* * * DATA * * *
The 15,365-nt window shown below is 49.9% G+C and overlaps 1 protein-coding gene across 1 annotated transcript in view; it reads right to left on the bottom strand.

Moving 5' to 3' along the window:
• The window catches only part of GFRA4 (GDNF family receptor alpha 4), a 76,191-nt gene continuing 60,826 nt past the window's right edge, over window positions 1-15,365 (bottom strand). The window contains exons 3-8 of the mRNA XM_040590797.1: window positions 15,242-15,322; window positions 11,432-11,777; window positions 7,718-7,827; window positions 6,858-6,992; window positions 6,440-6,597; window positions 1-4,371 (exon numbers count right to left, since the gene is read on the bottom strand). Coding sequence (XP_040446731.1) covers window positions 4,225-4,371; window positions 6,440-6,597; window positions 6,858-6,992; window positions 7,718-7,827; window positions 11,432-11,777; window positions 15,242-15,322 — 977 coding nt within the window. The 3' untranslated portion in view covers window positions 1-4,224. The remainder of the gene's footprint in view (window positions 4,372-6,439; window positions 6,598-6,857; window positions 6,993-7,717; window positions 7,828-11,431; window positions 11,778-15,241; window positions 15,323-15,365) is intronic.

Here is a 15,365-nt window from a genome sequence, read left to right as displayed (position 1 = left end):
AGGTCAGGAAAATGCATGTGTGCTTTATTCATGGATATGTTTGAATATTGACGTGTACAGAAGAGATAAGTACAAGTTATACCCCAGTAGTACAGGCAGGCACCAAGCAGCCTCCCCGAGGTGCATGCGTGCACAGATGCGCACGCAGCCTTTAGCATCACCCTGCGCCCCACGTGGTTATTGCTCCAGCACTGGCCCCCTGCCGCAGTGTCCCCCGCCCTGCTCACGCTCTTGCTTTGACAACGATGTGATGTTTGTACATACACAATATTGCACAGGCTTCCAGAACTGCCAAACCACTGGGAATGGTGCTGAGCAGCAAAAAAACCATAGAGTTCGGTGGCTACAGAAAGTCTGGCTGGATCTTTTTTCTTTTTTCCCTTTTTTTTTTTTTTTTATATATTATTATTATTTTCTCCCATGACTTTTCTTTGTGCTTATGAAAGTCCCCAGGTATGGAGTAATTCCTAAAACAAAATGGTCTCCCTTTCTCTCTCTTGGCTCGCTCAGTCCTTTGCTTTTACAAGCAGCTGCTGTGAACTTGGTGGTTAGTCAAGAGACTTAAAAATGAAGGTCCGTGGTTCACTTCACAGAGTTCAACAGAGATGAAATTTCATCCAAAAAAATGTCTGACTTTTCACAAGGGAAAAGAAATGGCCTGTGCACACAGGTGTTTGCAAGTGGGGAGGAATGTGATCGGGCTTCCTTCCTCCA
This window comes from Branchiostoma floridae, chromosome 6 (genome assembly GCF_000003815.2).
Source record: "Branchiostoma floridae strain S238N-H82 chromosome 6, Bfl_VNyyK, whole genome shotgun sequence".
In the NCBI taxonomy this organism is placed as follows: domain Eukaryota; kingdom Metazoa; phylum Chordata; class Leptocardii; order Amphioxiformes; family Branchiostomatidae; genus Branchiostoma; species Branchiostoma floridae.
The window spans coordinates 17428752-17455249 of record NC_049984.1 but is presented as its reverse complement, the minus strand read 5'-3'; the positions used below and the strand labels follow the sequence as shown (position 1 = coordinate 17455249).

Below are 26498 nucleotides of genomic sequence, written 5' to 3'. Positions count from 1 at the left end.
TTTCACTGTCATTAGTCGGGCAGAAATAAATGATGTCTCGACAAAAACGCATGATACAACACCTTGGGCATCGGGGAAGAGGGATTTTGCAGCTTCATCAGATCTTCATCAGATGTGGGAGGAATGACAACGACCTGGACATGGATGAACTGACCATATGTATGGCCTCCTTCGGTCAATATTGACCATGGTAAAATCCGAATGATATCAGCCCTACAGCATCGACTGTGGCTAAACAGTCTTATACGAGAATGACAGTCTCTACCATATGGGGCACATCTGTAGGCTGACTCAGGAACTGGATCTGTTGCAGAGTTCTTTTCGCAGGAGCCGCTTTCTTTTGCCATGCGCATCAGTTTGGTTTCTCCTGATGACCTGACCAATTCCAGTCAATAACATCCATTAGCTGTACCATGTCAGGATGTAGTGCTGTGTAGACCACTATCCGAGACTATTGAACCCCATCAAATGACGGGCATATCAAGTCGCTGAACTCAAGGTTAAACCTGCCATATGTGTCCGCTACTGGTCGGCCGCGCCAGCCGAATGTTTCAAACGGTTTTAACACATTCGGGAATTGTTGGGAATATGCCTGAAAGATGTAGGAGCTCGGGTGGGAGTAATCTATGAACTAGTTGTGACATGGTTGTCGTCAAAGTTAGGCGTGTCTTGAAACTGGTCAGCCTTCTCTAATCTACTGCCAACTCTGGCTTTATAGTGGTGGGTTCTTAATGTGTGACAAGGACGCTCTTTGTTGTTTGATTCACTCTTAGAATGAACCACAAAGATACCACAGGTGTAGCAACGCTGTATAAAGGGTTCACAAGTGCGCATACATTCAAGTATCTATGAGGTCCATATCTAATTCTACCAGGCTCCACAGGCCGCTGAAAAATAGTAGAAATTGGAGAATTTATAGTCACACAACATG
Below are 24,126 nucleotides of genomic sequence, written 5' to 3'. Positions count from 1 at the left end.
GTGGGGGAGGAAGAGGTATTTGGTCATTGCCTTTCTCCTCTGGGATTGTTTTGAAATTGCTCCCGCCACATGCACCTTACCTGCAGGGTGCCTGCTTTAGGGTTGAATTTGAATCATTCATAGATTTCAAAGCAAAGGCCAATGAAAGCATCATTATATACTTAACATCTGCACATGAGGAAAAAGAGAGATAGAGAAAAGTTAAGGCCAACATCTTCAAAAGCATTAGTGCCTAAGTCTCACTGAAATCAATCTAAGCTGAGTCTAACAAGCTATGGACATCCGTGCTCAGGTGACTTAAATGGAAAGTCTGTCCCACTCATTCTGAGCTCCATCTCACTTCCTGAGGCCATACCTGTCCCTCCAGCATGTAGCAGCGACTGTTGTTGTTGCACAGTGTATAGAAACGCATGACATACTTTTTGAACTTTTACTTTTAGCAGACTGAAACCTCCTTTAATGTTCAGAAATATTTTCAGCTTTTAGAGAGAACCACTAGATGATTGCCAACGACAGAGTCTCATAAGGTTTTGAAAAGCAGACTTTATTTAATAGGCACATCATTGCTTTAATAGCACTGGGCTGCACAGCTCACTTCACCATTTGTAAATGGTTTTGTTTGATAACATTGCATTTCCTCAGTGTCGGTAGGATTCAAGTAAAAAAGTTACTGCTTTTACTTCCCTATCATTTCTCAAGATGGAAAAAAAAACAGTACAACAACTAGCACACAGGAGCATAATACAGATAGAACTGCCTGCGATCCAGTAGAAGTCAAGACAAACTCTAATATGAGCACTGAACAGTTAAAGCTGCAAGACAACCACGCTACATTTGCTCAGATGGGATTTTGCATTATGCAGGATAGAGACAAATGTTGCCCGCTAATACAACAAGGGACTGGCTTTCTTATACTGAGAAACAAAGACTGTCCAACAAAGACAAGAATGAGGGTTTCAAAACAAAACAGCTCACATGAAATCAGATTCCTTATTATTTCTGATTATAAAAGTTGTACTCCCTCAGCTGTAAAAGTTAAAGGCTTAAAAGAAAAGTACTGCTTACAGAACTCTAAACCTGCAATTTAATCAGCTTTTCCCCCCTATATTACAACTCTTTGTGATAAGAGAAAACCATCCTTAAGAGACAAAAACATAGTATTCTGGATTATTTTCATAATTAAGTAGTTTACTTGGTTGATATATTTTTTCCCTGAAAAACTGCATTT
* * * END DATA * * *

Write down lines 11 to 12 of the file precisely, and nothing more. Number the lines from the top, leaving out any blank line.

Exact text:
TTTCACTGTCATTAGTCGGGCAGAAATAAATGATGTCTCGACAAAAACGCATGATACAACACCTTGGGCATCGGGGAAGAGGGATTTTGCAGCTTCATCAGATCTTCATCAGATGTGGGAGGAATGACAACGACCTGGACATGGATGAACTGACCATATGTATGGCCTCCTTCGGTCAATATTGACCATGGTAAAATCCGAATGATATCAGCCCTACAGCATCGACTGTGGCTAAACAGTCTTATACGAGAATGACAGTCTCTACCATATGGGGCACATCTGTAGGCTGACTCAGGAACTGGATCTGTTGCAGAGTTCTTTTCGCAGGAGCCGCTTTCTTTTGCCATGCGCATCAGTTTGGTTTCTCCTGATGACCTGACCAATTCCAGTCAATAACATCCATTAGCTGTACCATGTCAGGATGTAGTGCTGTGTAGACCACTATCCGAGACTATTGAACCCCATCAAATGACGGGCATATCAAGTCGCTGAACTCAAGGTTAAACCTGCCATATGTGTCCGCTACTGGTCGGCCGCGCCAGCCGAATGTTTCAAACGGTTTTAACACATTCGGGAATTGTTGGGAATATGCCTGAAAGATGTAGGAGCTCGGGTGGGAGTAATCTATGAACTAGTTGTGACATGGTTGTCGTCAAAGTTAGGCGTGTCTTGAAACTGGTCAGCCTTCTCTAATCTACTGCCAACTCTGGCTTTATAGTGGTGGGTTCTTAATGTGTGACAAGGACGCTCTTTGTTGTTTGATTCACTCTTAGAATGAACCACAAAGATACCACAGGTGTAGCAACGCTGTATAAAGGGTTCACAAGTGCGCATACATTCAAGTATCTATGAGGTCCATATCTAATTCTACCAGGCTCCACAGGCCGCTGAAAAATAGTAGAAATTGGAGAATTTATAGTCACACAACATG
Below are 24,126 nucleotides of genomic sequence, written 5' to 3'. Positions count from 1 at the left end.